The final session for the day was an "Introduction to Programming with SQL Server 2005" by Greg Low. I'm not a passionate database user but Greg's presentation was terrific. His quiet demeanour couldn't hide the fact that he loves his work. Especially Yukon. He's got reason to enjoy it, Yukon is looking pretty awesome. The idea of having an accesible CLR in the lower layers warms my cockels. And, although Greg emphasised that the idea isn't to have a database act as an object store, that idea really appeals... He also showed us that T-SQL isn't dead, with a host of changes in store on that front. Covered a lot in a short amount of time - and Greg probably could have filled a whole day on half of the topics. We were the last session to finish...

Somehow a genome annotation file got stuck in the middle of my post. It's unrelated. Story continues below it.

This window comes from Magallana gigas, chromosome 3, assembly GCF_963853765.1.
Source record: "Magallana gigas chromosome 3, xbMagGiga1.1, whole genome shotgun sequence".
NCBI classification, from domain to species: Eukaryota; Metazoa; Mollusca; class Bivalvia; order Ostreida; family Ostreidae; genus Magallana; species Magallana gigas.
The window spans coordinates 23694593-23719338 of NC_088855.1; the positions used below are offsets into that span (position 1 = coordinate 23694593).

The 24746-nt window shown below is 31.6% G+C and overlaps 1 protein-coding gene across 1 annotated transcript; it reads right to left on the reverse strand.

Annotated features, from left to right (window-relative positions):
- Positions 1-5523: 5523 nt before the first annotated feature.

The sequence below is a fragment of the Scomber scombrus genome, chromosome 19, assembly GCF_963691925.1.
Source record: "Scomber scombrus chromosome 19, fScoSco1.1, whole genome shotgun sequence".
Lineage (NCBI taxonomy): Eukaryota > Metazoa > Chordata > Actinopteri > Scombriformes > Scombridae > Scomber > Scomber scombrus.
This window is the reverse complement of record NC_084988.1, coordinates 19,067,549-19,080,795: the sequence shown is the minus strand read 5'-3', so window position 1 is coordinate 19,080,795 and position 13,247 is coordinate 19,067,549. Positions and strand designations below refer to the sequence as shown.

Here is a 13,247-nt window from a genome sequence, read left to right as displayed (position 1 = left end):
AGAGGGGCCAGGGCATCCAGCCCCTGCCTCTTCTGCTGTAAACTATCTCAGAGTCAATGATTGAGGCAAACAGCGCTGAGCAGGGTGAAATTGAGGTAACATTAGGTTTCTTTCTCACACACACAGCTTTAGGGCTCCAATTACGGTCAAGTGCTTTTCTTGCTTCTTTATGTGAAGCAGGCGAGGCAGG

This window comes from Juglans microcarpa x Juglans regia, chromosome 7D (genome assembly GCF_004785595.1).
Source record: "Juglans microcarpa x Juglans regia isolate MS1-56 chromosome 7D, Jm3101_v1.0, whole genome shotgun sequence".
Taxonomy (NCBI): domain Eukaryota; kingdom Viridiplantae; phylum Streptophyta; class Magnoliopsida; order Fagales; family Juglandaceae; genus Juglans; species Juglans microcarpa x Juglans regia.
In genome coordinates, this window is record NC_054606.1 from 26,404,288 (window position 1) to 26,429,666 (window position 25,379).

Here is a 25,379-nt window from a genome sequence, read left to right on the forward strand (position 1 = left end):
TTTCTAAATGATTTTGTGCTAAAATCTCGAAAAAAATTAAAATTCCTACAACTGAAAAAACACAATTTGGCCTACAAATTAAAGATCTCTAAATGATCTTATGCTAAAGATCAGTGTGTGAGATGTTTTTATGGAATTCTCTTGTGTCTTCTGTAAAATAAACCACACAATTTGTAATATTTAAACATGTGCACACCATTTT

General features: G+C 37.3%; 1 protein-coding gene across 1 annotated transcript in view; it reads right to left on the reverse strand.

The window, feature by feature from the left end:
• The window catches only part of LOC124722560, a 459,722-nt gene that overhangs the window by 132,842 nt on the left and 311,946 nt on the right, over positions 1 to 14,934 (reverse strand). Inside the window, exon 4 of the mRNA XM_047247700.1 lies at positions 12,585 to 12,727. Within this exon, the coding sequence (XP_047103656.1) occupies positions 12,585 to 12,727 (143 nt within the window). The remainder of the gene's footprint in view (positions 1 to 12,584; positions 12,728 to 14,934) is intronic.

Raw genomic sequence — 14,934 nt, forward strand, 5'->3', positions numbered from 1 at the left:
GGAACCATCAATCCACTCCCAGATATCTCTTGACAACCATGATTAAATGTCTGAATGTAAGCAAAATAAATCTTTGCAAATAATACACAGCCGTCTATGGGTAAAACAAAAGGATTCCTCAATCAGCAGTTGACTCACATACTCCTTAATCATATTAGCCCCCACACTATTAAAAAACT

Thus the summit ended. A pretty good day and, despite some "flat spots", I'm glad I attended. Thanks to Microsoft for putting on such a large event, it was really appreciated by me and everyone I talked to. Apart from the minor delays in registration everything ran very smoothly, even the obvious unpredictability of McDowell's keynote! The MSDN connection benefits were nice (speedy rego line & the lounge area) and I encourage you guys to continue to push that service. Can't wait to see the PDC come to town. ;)

Now, where were the G'Day World lads? Cam, you only live fifteen minutes away, where the hell were you? ;) Some of these sessions would have been really good podcasts...

And it's a pity that Frank Arrigo couldn't be there, many people were keen to meet him. Hopefully next time.

The post-summit festivities were fantastic, but that's for another posting, for now I've gotta get some sleep!

[Update: Photos are inline!]


As promised, here are the people who came to the "geek" dinner on the 22nd Feb after the Microsoft Security Summit. Where available I've also linked to their blogs.

I'll be posting more about the summit over the next couple of days (including more photos!) so stay tuned!